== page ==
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On the Origins of Global History
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We act as philosophers whenever we take a moral decision. Academic philosophies are bellwethers of the popular mood, and vice versa. For instance, the most influential philosophical tradition produced by the 20th-century US was the pragmatism of Richard Rorty , arguing that truth is merely what works best as truth for a given community. Every culture has its philosophies, in the form of characteristic tendencies in decision-making.
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Philosophies are embedded in the material fabric that surrounds a people, in its architecture, its utensils, its experience of landscape. The focus on regional traditions can inevitably lead to caricatures. Well maybe, but it reads a little like gap-year ethnography.
But to be fair, he repeatedly strives to break down simplistic cultural oppositions. Polarities are sketched not as ends in their own right, but as starting-points on a voyage to a more sophisticated understanding. The book as a whole represents a covert plea for dialogue, compromise and humility. Time and again, Baggini exhorts us to follow the middle path between extremes, a principle that he sees as central to the philosophy of both Aristotle and Confucius. But more often than not, what he advocates is simply a rebalancing, via greater self-consciousness about our moral choices.
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Chapter three discusses the failure of the United States to provide leadership in international economic cooperation The chapter moves on to a general discussion of foreign policy whose relevance to the overall book is a bit unclear but it contains very interesting sections e. Chapter four surprisingly goes back to the s and introduces labor questions Wagner Act , the Social Security Administration and its international predecessors, housing policy in international context, electrification in international context e. The chapter concludes by showing that Great Britain had its New Deal announcement in , Canada in , and other countries followed suit such as the Dominican Republic and Colombia Unfortunately, as Patel points out several times and in different places, the New Deal in the US did not touch upon immigration policy, nor did it do anything about internal racism Chapter five discusses how the New Deal created the basis for an American World order and how it cemented the role of the US in international economic policy.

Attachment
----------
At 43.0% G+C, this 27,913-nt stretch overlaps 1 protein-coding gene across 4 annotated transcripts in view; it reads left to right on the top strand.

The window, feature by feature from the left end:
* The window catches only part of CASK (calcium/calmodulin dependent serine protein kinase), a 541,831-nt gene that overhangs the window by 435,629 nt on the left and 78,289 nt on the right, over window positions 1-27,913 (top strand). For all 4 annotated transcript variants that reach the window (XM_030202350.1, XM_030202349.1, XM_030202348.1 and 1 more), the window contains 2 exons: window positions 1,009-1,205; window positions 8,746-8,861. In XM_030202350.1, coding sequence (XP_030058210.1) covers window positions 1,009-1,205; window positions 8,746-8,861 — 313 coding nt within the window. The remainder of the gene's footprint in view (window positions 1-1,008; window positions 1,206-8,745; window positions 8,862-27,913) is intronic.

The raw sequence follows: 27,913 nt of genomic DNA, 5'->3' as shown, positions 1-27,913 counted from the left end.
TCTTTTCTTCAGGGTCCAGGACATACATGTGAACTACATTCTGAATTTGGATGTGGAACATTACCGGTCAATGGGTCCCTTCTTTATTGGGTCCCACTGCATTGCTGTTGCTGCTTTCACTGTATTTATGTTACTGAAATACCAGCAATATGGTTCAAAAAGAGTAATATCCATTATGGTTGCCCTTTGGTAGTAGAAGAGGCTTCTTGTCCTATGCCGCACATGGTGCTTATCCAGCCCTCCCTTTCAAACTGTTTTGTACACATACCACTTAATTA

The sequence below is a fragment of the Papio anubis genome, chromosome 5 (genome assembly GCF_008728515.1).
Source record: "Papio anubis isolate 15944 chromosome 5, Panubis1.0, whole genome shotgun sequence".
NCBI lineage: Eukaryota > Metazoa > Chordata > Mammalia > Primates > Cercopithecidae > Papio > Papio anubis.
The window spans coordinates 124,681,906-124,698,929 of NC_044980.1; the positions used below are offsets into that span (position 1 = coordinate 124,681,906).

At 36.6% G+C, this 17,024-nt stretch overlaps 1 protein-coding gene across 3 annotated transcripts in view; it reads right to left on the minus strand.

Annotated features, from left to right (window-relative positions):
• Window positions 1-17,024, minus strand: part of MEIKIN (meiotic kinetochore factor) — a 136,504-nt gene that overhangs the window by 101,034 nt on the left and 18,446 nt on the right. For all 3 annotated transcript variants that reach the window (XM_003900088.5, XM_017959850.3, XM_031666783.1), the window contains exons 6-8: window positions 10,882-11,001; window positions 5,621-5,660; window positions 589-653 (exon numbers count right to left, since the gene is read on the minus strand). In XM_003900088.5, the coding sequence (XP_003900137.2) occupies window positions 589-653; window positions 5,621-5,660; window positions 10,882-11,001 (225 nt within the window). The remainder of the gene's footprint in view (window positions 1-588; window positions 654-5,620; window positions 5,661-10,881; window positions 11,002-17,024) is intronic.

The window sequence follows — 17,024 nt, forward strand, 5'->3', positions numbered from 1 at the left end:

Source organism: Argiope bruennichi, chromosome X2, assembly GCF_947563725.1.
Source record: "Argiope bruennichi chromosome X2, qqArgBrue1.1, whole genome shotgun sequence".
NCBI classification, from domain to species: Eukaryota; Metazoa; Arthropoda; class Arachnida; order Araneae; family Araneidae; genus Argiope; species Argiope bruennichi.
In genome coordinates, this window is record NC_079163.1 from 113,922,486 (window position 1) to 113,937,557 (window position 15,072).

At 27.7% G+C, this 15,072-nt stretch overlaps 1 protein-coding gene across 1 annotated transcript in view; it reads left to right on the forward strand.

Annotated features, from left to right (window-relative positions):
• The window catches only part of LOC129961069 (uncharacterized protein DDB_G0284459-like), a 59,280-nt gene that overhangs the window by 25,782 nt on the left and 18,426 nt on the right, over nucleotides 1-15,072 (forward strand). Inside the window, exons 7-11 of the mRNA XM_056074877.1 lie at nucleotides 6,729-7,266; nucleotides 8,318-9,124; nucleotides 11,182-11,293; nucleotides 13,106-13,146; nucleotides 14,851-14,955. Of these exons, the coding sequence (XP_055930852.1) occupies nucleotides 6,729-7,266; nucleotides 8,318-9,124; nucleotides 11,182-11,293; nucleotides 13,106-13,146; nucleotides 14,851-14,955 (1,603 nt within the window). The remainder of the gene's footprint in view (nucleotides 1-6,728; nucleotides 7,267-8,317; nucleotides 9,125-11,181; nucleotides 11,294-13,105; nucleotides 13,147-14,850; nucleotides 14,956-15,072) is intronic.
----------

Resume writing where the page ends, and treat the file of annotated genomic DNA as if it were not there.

This story is coupled with a bewildering array of globalization examples.
Patel assumes familiarity with the New Deal and its key components, so the book is not recommended to any beginner. Interestingly, Patel spends more time discussing the Atlantic Charter than the Bretton Woods Conference that for IPE epitomizes the partial internationalization of the New Deal via US hegemony even though he bemoans the lack of hegemonic leadership in chapter three.
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Patel also overlooks that the crisis is practically a re-run of the Great Depression; instead, he seems to assume that the New Deal still lives on, overlooking the turn towards neoliberalism since the s that overturned key components of the New Deal see Invisible Hands by Phillips-Fein. For the IPE specialist, the book may serve as a useful starting point for specific questions regarding the many agencies created during that period in the US. Historians of Puerto Rico, Brazil or Ghana to name just a few may also find the book to be a useful source for their own national histories in a global context.
One wished that the author had included a methodological discussion of global history given that the field has seen a tremendous upsurge with the creation of the Journal of World History in and to distinguish his study more from the IR transnational relations approach that he seems to follow.